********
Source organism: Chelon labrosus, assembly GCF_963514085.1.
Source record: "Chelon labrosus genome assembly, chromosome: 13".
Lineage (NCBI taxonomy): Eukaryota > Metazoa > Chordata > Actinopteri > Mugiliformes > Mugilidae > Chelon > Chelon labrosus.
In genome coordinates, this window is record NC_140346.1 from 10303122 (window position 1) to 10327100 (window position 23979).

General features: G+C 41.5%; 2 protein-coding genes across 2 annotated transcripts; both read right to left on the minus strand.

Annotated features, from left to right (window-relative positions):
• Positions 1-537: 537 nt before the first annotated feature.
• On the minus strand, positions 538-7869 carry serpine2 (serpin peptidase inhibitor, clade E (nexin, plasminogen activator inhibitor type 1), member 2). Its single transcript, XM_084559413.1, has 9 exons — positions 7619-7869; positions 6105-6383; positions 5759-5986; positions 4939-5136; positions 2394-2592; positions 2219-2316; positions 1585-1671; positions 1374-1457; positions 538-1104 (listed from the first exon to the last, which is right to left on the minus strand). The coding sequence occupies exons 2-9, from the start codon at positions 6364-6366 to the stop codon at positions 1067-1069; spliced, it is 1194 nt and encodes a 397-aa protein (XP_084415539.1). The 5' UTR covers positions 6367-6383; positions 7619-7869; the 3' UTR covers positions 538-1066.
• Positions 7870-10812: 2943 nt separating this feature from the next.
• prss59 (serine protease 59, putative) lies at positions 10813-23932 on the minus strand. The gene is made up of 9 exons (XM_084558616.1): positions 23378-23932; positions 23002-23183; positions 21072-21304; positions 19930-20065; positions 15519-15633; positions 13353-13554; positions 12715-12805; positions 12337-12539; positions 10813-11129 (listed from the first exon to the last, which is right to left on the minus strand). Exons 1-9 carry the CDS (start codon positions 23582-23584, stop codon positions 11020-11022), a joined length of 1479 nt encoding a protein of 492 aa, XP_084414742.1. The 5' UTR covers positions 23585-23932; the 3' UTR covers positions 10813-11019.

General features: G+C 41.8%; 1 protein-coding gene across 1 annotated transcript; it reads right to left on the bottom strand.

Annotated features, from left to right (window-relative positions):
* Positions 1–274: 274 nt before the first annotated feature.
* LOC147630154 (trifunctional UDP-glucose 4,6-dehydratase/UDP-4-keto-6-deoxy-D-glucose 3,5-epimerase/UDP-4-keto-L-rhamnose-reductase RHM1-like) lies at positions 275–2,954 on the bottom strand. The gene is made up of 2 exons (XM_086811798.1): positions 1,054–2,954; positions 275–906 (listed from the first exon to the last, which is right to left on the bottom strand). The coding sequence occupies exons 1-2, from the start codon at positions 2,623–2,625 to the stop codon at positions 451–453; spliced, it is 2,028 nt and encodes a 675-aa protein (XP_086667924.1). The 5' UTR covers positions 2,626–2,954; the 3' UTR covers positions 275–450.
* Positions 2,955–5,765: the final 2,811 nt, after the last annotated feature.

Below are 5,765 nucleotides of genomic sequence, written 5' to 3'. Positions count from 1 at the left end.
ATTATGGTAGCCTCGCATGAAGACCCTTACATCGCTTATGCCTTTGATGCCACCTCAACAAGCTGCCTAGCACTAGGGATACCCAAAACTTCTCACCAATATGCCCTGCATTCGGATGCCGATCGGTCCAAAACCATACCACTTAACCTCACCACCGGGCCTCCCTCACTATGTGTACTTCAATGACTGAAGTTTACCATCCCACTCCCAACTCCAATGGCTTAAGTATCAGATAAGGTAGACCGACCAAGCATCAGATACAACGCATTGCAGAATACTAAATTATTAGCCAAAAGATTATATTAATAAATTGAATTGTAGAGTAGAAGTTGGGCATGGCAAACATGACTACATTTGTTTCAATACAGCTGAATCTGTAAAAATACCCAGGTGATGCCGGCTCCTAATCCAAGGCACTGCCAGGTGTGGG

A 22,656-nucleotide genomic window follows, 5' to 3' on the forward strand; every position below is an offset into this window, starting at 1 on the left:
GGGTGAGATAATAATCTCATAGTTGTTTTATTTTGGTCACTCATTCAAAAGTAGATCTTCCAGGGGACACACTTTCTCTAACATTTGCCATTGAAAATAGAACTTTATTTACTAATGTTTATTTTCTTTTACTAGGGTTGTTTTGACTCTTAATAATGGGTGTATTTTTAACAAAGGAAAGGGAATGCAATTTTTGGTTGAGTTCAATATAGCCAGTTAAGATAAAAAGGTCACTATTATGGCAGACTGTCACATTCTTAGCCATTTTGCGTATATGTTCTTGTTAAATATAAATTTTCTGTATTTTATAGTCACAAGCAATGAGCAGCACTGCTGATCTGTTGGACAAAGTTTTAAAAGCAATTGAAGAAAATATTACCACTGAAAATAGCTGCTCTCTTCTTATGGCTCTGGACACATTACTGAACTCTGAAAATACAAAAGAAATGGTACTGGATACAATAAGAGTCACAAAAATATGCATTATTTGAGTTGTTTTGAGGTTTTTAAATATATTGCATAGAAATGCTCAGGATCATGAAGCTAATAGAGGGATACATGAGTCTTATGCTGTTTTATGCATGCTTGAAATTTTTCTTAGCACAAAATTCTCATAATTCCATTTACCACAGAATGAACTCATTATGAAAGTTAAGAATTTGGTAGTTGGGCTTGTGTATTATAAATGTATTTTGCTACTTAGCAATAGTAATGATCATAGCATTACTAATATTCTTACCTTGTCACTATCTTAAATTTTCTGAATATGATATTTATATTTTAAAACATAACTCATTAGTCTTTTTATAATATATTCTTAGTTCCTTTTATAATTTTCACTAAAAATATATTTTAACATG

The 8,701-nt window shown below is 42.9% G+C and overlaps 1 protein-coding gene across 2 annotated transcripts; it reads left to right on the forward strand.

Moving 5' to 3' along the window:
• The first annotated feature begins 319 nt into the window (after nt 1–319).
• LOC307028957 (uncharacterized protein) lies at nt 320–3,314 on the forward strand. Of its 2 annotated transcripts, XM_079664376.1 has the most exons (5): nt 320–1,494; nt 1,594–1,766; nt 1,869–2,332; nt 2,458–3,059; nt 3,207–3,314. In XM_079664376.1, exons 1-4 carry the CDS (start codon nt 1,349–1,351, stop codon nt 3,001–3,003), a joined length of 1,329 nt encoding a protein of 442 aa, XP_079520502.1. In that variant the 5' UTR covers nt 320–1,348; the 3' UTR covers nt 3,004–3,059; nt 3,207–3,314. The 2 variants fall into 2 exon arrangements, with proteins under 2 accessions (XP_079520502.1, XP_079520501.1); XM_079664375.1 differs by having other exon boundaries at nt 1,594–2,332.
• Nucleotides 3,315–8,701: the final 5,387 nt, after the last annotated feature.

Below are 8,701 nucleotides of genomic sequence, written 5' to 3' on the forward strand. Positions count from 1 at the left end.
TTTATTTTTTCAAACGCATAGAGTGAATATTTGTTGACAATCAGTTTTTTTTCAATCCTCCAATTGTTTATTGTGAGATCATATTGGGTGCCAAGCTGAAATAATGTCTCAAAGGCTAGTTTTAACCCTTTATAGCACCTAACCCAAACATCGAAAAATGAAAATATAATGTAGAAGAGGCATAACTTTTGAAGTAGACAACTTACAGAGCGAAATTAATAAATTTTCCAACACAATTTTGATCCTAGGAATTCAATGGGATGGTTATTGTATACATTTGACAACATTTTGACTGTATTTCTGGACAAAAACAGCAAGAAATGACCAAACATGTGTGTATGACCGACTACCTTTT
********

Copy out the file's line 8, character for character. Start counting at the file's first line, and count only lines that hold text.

• On the minus strand, positions 538-7869 carry serpine2 (serpin peptidase inhibitor, clade E (nexin, plasminogen activator inhibitor type 1), member 2). Its single transcript, XM_084559413.1, has 9 exons — positions 7619-7869; positions 6105-6383; positions 5759-5986; positions 4939-5136; positions 2394-2592; positions 2219-2316; positions 1585-1671; positions 1374-1457; positions 538-1104 (listed from the first exon to the last, which is right to left on the minus strand). The coding sequence occupies exons 2-9, from the start codon at positions 6364-6366 to the stop codon at positions 1067-1069; spliced, it is 1194 nt and encodes a 397-aa protein (XP_084415539.1). The 5' UTR covers positions 6367-6383; positions 7619-7869; the 3' UTR covers positions 538-1066.